PwC's global software leaders rankings underlines India's miniscule presence at the bottom of the pile

24th May 2013
PwC's global software leaders rankings  underlines India's  miniscule presence at  the bottom of the pile

We're all service, hardly any original software...that's the real message.
Bangalore, May 23, 2013: The Indian companies in the top 100 emerging markets list bring combined revenue of 797 million USD. India ranks fifth among the emerging markets based on revenues. The findings are part of PwC’s Global 100 Software Leaders report, a revenue based study on the world’s top 100 software vendors.

The report also contains indices of the top 100 software vendors in North America, Europe Middle East and Africa (EMEA) and the emerging markets.

Says Sanjay Dhawan, Leader, Technology, PwC India: “The Indian IT industry has been primarily identified with software services and this focus has relegated the software products segment to the background. However, off late, we are seeing a change in the fortunes of this segment due to significant growth. Emerging technologies such as Social media, Mobility, Analytics and Cloud (SMAC) are driving the growth in this segment and helping it move to the next level.”

A number of software product firms have grown over the last decade from a little over 100 in 2000 to nearly 2400 in 2013. According to the industry body NASSCOM, the revenue from the software product segment currently stands at 2.2 billion USD and is expected to reach 10 billion USD by 2020. 

IndiaTechOnline analysis:
When India’s software leaders are judged on a global scale -- they are pygmies: The Global 100 from No 1 Microsoft with $ 57 billion in 2011 software revenues to ACI at no 100 with with $ 338 million, does not include a single India-based entity.
One has to drill down to the Emerging markets list to find the first Indian entity – not the Usual Suspects but Geodesic at no 14 with revenues of $164.97. Infosys is no 27 with $ 81.5m and TCS is no 28 with $ 80.3m… which just underlines that the India IT story is still all IT services not software development. Even among emerging markets, a Brazilian company, Totvs heads the list with revenues of $631.7 m, which again will come as a damper for India’s macho stance as an IT power.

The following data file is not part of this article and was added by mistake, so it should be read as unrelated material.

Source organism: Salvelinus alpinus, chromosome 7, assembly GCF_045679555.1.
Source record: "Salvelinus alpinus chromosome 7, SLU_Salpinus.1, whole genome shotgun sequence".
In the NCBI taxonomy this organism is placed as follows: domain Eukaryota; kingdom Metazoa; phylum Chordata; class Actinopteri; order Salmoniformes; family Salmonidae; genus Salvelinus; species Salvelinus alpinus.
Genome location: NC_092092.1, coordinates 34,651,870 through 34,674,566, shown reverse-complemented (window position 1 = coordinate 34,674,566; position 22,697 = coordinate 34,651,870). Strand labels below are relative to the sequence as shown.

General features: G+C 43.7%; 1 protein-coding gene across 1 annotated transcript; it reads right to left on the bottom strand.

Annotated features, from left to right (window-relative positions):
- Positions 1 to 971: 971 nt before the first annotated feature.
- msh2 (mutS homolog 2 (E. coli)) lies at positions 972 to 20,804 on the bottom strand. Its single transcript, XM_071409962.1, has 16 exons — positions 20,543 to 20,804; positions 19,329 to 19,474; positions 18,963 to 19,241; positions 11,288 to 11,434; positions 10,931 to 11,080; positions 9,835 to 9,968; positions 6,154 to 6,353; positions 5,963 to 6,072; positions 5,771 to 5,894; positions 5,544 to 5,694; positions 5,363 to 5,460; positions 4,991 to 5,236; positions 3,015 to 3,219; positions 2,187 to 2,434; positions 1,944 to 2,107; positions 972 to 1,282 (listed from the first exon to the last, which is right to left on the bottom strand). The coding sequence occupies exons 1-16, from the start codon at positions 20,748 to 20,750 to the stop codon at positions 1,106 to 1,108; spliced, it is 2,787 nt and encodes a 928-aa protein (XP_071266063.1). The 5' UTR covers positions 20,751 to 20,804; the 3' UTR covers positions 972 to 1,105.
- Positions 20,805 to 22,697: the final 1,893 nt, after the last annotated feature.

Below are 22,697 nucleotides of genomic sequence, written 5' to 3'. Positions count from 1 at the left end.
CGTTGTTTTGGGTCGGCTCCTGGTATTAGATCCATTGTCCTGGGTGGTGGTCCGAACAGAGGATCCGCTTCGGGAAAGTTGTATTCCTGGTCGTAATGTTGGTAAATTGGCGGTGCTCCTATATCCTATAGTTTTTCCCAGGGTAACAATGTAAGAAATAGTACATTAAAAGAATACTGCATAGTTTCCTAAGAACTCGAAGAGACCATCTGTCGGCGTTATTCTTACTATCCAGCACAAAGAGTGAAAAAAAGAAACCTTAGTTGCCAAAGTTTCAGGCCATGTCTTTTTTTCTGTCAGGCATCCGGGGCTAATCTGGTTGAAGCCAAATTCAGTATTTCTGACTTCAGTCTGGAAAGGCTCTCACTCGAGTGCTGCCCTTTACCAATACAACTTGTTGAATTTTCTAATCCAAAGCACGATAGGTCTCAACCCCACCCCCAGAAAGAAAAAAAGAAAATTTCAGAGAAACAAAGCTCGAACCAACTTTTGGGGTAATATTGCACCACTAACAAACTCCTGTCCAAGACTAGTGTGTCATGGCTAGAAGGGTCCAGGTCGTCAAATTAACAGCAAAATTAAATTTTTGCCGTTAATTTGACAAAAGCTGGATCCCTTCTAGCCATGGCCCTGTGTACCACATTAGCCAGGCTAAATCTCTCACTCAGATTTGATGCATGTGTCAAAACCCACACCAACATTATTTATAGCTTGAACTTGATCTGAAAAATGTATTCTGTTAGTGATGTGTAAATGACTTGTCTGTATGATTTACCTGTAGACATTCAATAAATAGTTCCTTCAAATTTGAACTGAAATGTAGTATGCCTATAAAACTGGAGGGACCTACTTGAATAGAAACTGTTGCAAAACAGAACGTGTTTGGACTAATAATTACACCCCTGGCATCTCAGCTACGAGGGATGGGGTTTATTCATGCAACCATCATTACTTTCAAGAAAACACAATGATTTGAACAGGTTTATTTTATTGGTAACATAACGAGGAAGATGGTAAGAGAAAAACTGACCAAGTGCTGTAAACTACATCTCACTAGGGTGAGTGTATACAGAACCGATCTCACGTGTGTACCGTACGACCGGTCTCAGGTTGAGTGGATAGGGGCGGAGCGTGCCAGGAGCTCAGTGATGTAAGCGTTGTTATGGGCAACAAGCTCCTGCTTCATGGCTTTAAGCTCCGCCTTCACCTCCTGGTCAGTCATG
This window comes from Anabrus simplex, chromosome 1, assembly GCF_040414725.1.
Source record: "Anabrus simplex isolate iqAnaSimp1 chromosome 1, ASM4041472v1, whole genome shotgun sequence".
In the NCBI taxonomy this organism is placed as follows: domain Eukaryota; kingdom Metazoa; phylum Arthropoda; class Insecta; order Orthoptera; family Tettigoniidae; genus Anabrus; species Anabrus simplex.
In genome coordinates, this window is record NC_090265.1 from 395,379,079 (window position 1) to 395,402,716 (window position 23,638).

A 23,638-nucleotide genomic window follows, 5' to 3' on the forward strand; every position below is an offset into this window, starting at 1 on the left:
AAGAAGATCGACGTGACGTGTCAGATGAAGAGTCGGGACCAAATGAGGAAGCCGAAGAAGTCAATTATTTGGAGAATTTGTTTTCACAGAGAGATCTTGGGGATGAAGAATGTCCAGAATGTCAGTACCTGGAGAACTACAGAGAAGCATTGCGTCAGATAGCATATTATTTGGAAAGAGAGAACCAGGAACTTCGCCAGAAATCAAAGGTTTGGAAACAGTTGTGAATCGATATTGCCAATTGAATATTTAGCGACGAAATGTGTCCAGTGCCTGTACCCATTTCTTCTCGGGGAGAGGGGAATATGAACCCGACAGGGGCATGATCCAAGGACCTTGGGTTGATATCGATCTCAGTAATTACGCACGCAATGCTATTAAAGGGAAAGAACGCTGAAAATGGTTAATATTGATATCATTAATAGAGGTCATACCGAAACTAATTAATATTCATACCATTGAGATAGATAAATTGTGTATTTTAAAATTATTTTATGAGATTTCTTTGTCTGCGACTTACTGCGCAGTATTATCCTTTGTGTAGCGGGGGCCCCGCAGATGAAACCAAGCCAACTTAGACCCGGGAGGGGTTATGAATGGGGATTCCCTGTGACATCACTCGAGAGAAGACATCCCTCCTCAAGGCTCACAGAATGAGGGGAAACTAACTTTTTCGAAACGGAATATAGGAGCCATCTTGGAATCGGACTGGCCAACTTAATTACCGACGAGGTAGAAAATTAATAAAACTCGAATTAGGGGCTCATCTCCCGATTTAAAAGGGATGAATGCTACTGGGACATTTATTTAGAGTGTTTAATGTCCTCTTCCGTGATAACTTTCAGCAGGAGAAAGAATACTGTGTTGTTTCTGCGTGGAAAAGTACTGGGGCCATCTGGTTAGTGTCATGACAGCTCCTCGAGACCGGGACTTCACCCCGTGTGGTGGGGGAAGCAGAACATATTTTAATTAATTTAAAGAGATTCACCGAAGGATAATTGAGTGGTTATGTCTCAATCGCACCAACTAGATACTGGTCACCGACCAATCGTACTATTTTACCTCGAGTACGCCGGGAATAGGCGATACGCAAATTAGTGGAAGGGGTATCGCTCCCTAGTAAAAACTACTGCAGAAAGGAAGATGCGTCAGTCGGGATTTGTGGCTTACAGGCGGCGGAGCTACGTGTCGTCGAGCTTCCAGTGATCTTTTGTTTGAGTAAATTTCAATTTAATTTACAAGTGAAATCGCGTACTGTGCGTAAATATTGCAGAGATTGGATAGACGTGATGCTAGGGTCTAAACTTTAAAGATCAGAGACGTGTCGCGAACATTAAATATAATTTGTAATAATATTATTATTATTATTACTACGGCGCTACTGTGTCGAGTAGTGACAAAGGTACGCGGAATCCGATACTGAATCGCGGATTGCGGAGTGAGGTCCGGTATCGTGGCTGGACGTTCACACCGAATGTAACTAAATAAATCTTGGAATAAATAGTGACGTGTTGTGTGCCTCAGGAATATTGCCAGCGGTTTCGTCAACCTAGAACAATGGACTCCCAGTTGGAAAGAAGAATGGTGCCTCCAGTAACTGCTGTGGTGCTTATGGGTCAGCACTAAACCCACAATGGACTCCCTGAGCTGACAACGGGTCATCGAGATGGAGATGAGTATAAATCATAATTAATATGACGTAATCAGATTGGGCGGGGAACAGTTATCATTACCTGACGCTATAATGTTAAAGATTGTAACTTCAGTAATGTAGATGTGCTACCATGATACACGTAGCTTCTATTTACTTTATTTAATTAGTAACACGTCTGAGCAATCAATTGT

The lesson is there in the numbers: we are great at the less creative aspects of business processes and IT-enabled services. When it comes to original software – the innovative part of the IT spectrum, we are an 'also ran'. 


The findings from the research show that some key forces are causing deep structural changes in the industry, fundamentally reshaping how software companies do business:

• Software-as-a-Service is gaining traction: Although SaaS represented only 4.9% of the total software revenues in 2011; there is a consistent and significant shift towards SaaS. Perpetual licence revenue has been shrinking since 2004 while subscription revenue (including SaaS) is forecast to grow at a 17.5% compounded annual rate, amounting to 24% of total software revenue by 2016.

• Customer is king: With the adoption of intuitive cloud services, mobile devices and low-cost apps, Chief Information Officers (CIOs) are no longer the sole decision makers in the software purchase process. The end users must be satisfied in order to retain and grow enterprise sales.

• Emerging hybrid models bring new challenges: There will be a range of business models from traditional licensed software to pure SaaS and hybrid approaches, which will pose challenges for the vendors in the future. Vendors will need to identify and adopt new business models while trying to maintain revenues and profits during times, when the overall industry pricing is under pressure.

• Priority on pricing: Pricing is paramount to the entire sector. With the rise in IT consumers via low and no cost online platforms, the software companies are already

Adds Mark McCaffrey, PwC's Global Software Leader: “Cloud computing has enabled SaaS to grow as a new business model. We expect the business models to continue to range from traditional licensing to SaaS subscriptions only for a short-term. Over time, we will see that a growing range of services and functions such as Platform-as-a-Service, Infrastructure-as-a-Service and Anything-as-a-Service (XaaS) will begin to emerge.”

According to PwC’s recent Future of Software Pricing Excellence report series, the top four companies surveyed earned less than 2% of the revenue generated from SaaS in 2011 while data from the top 100 companies indicates considerable movement. The SaaS revenue accounted for at least 40% of the software revenue for 10 companies on the Global 100 list. Industry consolidation and increasing globalisation are also transforming the software sector. Acquisitions are viewed as R&D strategy and key to acquiring talent and building effective and efficient SaaS capabilities.

Read the 44 page full report: